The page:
McDonald’s, 29 other firms get health care coverage waivers
By Drew Armstrong | Bloomberg Business News
Thirty companies and organizations, including McDonald’s (MCD) and Jack in the Box (JACK), won’t be required to raise the minimum annual benefit included in low-cost health plans, which are often used to cover part-time or low-wage employees.
The Department of Health and Human Services, which provided a list of exemptions, said it granted waivers in late September so workers with such plans wouldn’t lose coverage from employers who might choose instead to drop health insurance altogether.
Without waivers, companies would have had to provide a minimum of $750,000 in coverage next year, increasing to $1.25 million in 2012, $2 million in 2013 and unlimited in 2014.
“The big political issue here is the president promised no one would lose the coverage they’ve got,” says Robert Laszewski, chief executive officer of consulting company Health Policy and Strategy Associates. “Here we are a month before the election, and these companies represent 1 million people who would lose the coverage they’ve got.”
The United Agricultural Benefit Trust, the California-based cooperative that offers coverage to farm workers, was allowed to exempt 17,347 people. San Diego-based Jack in the Box’s waiver is for 1,130 workers, while McDonald’s asked to excuse 115,000.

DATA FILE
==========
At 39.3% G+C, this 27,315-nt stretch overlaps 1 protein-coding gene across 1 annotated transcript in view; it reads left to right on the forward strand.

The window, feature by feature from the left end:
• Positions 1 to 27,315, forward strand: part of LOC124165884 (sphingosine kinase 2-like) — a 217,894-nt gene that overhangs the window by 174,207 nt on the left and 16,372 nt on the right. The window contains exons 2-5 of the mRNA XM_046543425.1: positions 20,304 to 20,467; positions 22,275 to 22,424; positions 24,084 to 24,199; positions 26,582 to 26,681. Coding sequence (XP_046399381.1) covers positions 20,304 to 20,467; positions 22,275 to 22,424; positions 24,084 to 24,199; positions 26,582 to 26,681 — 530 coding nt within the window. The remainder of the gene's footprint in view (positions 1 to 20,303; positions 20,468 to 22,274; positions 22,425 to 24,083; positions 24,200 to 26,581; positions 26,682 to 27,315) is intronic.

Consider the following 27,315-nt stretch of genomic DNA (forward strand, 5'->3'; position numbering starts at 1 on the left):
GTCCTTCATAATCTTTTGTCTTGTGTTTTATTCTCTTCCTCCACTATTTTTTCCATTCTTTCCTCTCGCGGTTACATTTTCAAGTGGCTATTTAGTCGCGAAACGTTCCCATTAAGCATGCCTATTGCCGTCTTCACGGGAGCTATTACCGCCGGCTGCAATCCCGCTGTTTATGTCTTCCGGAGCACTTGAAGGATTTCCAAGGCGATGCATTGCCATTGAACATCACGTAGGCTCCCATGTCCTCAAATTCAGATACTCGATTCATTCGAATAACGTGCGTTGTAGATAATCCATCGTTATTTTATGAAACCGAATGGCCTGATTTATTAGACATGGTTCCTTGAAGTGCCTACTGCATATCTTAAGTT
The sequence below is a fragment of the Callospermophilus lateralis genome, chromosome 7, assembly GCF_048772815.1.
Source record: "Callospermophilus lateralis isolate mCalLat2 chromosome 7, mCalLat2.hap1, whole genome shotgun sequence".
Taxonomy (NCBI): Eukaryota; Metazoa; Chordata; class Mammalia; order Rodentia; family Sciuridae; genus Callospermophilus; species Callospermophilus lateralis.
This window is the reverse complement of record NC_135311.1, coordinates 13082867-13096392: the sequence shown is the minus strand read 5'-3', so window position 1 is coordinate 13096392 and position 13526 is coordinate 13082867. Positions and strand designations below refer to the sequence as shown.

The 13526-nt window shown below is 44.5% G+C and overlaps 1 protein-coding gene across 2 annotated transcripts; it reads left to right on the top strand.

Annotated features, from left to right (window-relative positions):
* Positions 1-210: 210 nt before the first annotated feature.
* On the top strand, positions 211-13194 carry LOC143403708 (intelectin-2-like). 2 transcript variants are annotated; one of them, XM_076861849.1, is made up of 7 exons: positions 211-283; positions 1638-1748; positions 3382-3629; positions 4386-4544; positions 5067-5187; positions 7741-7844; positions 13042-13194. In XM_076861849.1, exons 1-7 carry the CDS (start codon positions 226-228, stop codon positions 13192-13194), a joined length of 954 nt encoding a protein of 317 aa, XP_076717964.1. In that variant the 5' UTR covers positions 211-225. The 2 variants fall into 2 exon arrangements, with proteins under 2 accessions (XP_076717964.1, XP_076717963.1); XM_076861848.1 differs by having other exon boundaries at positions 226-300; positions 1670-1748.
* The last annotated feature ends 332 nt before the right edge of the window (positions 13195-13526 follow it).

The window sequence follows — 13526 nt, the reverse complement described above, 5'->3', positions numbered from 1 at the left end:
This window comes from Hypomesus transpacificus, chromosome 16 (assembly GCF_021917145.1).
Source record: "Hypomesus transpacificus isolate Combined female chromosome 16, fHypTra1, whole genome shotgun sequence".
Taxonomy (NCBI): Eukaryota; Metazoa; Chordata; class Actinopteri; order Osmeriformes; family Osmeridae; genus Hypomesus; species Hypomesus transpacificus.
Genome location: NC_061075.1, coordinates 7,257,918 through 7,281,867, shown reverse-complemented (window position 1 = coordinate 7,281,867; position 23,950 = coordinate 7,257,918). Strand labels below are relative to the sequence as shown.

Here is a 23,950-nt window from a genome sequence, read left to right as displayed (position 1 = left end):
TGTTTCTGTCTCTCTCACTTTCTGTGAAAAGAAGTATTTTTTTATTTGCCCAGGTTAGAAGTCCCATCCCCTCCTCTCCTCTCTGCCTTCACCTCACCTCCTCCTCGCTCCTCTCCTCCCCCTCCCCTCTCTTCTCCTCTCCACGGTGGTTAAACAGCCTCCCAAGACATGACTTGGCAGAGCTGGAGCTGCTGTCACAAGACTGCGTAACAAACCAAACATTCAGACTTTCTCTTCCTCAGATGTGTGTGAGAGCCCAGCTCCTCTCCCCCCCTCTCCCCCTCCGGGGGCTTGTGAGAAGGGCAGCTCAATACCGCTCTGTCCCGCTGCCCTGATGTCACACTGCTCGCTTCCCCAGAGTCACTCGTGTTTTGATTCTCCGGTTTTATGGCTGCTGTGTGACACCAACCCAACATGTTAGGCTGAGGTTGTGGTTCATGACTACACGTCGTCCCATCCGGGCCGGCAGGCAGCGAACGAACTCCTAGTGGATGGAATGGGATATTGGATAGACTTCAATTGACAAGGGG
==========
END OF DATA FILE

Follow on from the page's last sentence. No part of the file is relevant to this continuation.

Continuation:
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The quietly approved federal waivers for 30 companies, health insurers, unions and other groups across the country means the UFT doesn’t have to gradually phase out caps on annual health coverage like everyone else.
The UFT was concerned that could have been a major financial hit on the union.
The one-year waiver, approved last month by the Department of Health and Human Services, covers all 351,000 members of the UFT’s welfare fund, which provides health care and other benefits.
The UFT has the largest pool of affected employees of the 30 organizations that received waivers. The second largest was CIGNA with 265,000 members.
Critics have questioned the need for the exemptions, who got them, and why.
“Big labor spent millions of dollars pushing ObamaCare, which they made sure was stuffed full of union giveaways,” said Patrick Semmens, spokesman for the National Right to Work Legal Defense Foundation, which represents businesses.